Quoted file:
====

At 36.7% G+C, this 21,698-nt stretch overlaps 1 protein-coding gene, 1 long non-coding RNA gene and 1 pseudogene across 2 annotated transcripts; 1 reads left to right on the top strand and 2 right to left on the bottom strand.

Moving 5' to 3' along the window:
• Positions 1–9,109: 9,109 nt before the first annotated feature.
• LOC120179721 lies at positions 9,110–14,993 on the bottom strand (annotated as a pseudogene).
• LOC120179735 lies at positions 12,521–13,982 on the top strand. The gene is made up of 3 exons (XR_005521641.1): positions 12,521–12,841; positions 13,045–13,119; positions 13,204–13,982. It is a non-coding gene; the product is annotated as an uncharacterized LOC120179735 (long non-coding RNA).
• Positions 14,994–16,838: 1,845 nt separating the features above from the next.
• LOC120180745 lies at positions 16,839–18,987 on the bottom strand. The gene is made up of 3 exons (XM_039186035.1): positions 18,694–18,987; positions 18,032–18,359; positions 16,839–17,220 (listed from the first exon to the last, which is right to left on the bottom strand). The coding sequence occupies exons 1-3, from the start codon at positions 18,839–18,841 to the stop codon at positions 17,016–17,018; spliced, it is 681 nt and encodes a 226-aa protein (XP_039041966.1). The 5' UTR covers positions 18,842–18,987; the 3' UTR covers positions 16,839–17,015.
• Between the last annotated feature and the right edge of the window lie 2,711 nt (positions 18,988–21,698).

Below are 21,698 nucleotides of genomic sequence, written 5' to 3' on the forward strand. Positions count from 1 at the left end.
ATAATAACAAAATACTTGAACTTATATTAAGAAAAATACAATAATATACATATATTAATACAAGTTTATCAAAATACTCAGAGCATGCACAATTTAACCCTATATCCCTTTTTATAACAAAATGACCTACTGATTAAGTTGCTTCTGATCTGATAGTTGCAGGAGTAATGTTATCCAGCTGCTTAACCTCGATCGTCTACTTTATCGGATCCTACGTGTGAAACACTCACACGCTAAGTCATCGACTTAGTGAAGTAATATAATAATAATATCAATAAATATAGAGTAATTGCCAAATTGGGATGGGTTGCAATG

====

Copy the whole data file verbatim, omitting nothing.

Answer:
At 36.7% G+C, this 21,698-nt stretch overlaps 1 protein-coding gene, 1 long non-coding RNA gene and 1 pseudogene across 2 annotated transcripts; 1 reads left to right on the top strand and 2 right to left on the bottom strand.

Moving 5' to 3' along the window:
• Positions 1–9,109: 9,109 nt before the first annotated feature.
• LOC120179721 lies at positions 9,110–14,993 on the bottom strand (annotated as a pseudogene).
• LOC120179735 lies at positions 12,521–13,982 on the top strand. The gene is made up of 3 exons (XR_005521641.1): positions 12,521–12,841; positions 13,045–13,119; positions 13,204–13,982. It is a non-coding gene; the product is annotated as an uncharacterized LOC120179735 (long non-coding RNA).
• Positions 14,994–16,838: 1,845 nt separating the features above from the next.
• LOC120180745 lies at positions 16,839–18,987 on the bottom strand. The gene is made up of 3 exons (XM_039186035.1): positions 18,694–18,987; positions 18,032–18,359; positions 16,839–17,220 (listed from the first exon to the last, which is right to left on the bottom strand). The coding sequence occupies exons 1-3, from the start codon at positions 18,839–18,841 to the stop codon at positions 17,016–17,018; spliced, it is 681 nt and encodes a 226-aa protein (XP_039041966.1). The 5' UTR covers positions 18,842–18,987; the 3' UTR covers positions 16,839–17,015.
• Between the last annotated feature and the right edge of the window lie 2,711 nt (positions 18,988–21,698).

Below are 21,698 nucleotides of genomic sequence, written 5' to 3' on the forward strand. Positions count from 1 at the left end.
ATAATAACAAAATACTTGAACTTATATTAAGAAAAATACAATAATATACATATATTAATACAAGTTTATCAAAATACTCAGAGCATGCACAATTTAACCCTATATCCCTTTTTATAACAAAATGACCTACTGATTAAGTTGCTTCTGATCTGATAGTTGCAGGAGTAATGTTATCCAGCTGCTTAACCTCGATCGTCTACTTTATCGGATCCTACGTGTGAAACACTCACACGCTAAGTCATCGACTTAGTGAAGTAATATAATAATAATATCAATAAATATAGAGTAATTGCCAAATTGGGATGGGTTGCAATG